Political Correctness – Obama and Islam

Z5

“The future must not belong to those who slander the prophet of Islam, but to be critical those who condemn that slander must also condemn the hate that we see in images of Jesus Christ that are desecrated or churches that are destroyed …” ~ President Barack Obama

This is a more in-depth look at what Obama said.  Yet this is not well received by his confrères in the media and the academia who constantly mock Christianity, allow it to happen or give their consent to it.  Political correctness is hypocritical for this reason.  It allows for double standards.

Case in point: they are outraged when somebody draws a picture of Muhammad or depicts a Muslim with a suicide vest, calling for the artist to be sued, arrested or have his/her business shut down; yet they are silent when somebody puts a crucifix in a jar full of urine, puts fake blood on a statue of the Blessed Virgin Mary or draws a picture of a priest ogling a little boy.  Sometimes they themselves are the culprits.  This is something that happens on a daily basis.  I remember not too long ago seeing an article at Lepanto Institute about an artist who mocked the Holy Eucharist by depicting a tea party with a ham labeled “Corpus Christi” and a glass of wine with the image of Jesus Christ and His Sacred Heart on it.  I did not see any major news source report this or any other attack on Christianity.  Yet any attack on Islam makes news.  I don’t even hear major news sources report recent acts of vandalism on Catholic churches.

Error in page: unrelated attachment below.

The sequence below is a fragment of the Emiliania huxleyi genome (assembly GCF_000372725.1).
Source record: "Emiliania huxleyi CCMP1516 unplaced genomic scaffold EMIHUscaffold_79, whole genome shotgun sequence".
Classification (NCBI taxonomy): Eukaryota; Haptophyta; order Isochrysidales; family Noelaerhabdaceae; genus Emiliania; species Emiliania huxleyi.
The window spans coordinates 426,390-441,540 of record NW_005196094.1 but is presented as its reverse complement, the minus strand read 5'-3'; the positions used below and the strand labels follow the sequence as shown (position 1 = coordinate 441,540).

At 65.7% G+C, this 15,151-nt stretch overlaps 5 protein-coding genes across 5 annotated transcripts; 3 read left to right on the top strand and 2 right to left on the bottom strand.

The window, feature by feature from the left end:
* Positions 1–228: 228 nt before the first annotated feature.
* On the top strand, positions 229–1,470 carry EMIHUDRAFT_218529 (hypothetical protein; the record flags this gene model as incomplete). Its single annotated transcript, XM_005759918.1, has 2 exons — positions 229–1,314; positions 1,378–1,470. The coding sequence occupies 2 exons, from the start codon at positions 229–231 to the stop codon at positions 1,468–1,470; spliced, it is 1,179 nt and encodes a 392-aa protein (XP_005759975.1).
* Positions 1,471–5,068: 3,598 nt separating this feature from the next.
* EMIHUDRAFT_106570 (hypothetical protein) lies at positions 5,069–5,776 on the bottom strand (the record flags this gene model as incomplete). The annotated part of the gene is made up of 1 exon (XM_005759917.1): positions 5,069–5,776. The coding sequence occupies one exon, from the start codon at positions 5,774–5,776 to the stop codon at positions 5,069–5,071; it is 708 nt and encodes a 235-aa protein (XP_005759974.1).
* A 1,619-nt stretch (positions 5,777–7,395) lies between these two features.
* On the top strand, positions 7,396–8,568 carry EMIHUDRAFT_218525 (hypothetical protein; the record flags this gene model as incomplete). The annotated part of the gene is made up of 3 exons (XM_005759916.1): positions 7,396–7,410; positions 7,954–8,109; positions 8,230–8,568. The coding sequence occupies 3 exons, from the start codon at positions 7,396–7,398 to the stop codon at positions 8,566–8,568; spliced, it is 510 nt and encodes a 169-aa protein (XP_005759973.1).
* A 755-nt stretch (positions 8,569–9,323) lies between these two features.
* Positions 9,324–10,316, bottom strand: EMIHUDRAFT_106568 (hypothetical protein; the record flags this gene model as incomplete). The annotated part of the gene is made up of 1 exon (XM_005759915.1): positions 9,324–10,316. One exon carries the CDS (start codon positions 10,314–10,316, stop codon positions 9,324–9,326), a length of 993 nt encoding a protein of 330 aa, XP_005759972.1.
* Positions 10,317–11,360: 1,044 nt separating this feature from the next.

It’s time to analyze political correctness and see if it’s really relevant to our society.  Quite honestly it’s fake charity because political correctness dictates you must not say something even if it happens to be right because it might offend somebody.  Jesus Christ did not care what others thought when He called the Pharisees and Sadducees “hypocrites”, “brood of vipers” and “whitewashed tombs” (cf. Matthew 23).  He did not care what they thought when He expelled the money-changers from the Temple court.

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